At the start of the week we brought you the somewhat salacious news Apple had filed an application with the US Patent Office to ensure its brand is trademarked in relation to "hand-held units for playing electronic and video games".
Inevitably, it's the kind of patent application that couldn't fail to raise speculation along the lines of: does Apple have something it wants to tell us?
With the fifth-generation iPod now games compatible, Apple already branching out into markets beyond computing (such as the mobile phone one) and pocket gaming clearly an exceptionally lucrative and currently under-represented one for the company, the prospect of an Apple games handheld almost seems an inevitability on paper.
And no doubt it'll happen.
But not just yet, according to industry site Develop. It quotes an anonymous senior development source on their take on Apple's likely future moves. The source says the industry shouldn't expect a sudden major shift by Apple into the gaming market and that the firm will instead first look to add more games content to its iPod and iPhone.
"Apple is very protective of the reputation it has built in the electronics market," said the source. "So don't hold your breath for an announcement of an 'iGame' console just yet."
Such speculation makes sense, of course. Apple has only just started along a fresh path into gaming via iPod and with the setting up of a small internal games development team, and is no doubt happy to remain in the position it's in for the time being.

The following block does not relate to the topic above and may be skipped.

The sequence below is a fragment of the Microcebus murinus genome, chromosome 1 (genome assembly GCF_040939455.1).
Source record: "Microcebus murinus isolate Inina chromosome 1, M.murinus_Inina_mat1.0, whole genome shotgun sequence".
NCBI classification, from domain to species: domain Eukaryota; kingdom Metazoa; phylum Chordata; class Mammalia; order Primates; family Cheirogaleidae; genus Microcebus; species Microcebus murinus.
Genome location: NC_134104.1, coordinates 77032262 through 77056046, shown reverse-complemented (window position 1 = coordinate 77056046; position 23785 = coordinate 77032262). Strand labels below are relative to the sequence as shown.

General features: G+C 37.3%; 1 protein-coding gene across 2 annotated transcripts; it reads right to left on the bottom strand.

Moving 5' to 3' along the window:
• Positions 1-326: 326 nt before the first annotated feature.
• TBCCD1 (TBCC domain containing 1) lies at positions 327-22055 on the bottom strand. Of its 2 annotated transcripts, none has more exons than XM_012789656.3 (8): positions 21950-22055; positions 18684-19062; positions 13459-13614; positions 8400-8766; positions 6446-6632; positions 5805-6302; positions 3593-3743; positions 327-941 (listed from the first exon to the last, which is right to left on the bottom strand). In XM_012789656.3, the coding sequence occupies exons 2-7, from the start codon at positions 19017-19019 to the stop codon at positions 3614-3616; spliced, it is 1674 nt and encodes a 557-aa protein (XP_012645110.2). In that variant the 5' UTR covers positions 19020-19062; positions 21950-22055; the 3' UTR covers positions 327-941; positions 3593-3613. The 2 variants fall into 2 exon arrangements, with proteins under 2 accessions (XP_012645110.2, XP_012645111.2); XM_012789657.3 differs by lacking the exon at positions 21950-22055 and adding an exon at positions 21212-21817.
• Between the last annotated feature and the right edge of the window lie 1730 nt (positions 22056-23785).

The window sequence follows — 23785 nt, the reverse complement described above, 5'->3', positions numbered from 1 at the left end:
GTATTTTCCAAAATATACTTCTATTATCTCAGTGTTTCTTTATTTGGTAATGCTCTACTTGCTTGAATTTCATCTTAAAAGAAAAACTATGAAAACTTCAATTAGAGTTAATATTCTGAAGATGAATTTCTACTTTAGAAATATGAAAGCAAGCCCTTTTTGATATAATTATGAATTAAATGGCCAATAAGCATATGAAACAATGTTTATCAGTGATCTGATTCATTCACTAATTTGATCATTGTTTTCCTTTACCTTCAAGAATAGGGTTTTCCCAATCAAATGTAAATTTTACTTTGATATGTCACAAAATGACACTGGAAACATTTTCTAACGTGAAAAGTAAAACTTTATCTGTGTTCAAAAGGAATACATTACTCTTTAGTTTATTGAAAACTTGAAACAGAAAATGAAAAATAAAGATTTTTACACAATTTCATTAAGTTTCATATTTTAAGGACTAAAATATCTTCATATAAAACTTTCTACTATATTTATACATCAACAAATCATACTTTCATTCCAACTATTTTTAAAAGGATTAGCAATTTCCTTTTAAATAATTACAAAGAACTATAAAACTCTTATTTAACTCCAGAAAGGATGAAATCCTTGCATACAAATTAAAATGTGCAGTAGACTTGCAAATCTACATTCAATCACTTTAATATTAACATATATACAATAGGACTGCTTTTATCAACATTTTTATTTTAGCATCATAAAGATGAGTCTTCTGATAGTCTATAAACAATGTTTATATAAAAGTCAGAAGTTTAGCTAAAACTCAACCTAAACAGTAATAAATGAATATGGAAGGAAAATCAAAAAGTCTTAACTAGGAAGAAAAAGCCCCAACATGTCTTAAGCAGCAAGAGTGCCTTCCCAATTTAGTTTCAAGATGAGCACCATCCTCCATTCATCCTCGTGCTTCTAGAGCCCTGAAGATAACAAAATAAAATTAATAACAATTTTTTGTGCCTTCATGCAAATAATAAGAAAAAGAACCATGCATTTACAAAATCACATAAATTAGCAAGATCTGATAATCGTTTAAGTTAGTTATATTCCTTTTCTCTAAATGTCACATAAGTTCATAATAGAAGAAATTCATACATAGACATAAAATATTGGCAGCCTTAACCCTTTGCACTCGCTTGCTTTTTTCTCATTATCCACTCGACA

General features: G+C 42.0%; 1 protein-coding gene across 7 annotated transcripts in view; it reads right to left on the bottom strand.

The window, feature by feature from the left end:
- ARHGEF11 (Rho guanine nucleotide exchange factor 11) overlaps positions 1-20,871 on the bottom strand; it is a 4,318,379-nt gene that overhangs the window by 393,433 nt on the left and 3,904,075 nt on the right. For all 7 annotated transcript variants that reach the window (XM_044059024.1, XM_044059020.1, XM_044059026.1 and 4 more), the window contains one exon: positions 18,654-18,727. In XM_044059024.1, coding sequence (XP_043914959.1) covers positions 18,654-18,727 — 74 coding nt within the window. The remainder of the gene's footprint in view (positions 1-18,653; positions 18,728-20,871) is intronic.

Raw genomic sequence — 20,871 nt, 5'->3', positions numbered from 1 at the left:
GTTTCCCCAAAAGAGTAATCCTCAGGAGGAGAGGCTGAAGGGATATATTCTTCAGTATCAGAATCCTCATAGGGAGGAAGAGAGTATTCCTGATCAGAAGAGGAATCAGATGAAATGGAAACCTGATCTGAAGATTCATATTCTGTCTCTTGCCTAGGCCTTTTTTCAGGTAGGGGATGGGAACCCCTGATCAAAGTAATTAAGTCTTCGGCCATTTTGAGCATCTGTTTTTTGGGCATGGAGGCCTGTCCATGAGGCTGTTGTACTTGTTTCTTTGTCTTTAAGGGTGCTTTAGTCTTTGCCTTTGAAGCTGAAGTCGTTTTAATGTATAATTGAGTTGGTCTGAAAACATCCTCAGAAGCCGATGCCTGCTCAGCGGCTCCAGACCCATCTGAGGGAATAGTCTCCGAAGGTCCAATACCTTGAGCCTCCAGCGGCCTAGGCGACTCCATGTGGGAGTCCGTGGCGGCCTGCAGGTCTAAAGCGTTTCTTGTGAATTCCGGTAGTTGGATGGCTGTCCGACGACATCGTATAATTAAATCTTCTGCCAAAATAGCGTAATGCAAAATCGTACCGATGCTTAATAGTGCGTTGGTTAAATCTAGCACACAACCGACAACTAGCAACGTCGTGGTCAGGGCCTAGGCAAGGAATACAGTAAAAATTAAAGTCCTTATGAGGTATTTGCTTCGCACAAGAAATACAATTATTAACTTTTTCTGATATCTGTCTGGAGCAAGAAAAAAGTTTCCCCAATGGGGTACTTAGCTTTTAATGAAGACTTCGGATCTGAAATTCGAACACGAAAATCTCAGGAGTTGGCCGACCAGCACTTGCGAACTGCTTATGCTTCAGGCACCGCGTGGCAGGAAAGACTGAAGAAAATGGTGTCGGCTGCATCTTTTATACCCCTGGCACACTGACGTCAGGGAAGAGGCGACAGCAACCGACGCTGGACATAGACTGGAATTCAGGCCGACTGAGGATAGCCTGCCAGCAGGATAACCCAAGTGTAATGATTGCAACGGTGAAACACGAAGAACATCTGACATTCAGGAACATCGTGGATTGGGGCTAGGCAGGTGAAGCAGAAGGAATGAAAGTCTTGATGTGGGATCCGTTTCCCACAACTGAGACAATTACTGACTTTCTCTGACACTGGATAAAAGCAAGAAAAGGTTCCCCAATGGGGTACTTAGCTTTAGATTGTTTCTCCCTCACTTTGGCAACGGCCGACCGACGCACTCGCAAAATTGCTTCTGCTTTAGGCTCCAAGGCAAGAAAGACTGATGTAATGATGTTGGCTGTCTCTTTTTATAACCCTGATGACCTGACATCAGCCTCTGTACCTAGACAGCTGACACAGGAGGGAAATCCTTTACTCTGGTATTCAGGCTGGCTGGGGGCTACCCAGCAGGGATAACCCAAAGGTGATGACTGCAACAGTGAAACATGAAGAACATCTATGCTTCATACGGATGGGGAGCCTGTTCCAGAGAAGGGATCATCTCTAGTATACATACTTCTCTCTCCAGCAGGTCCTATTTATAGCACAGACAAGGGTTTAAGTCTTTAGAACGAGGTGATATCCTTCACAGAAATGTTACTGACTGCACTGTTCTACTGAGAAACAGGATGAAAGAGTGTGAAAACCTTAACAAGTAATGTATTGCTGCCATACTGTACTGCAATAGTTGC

Yet with Apple's experience of online distribution through iTunes, coupled with its knowledge of the electronics industry, it's difficult not to speculate on how the company could advance handheld gaming with a dedicated games console. Not to mention how sexy it would look.
The industry source continues that iPods themselves are already "powerful enough" for a games platform from a hardware point of view and reveals: "From our discussions, it seems Apple is happy working the way it does, courting individual companies and handpicking who it thinks can make the best games or has the best development abilities when it comes to growing the stable of iPod games."
The obvious counterargument to this approach is the fact the standard iPod touch-wheel is hardly suited when it comes to controlling the majority of games, as evident in our iPod game reviews. That said, the touch and iPhone, with their touchscreen interfaces, could certainly move things along, particularly from the moment Apple releases the SDK (software development kit) for those devices to third parties. This is expected to happen soon.
So we should hopefully get an Apple-related gaming revolution after all.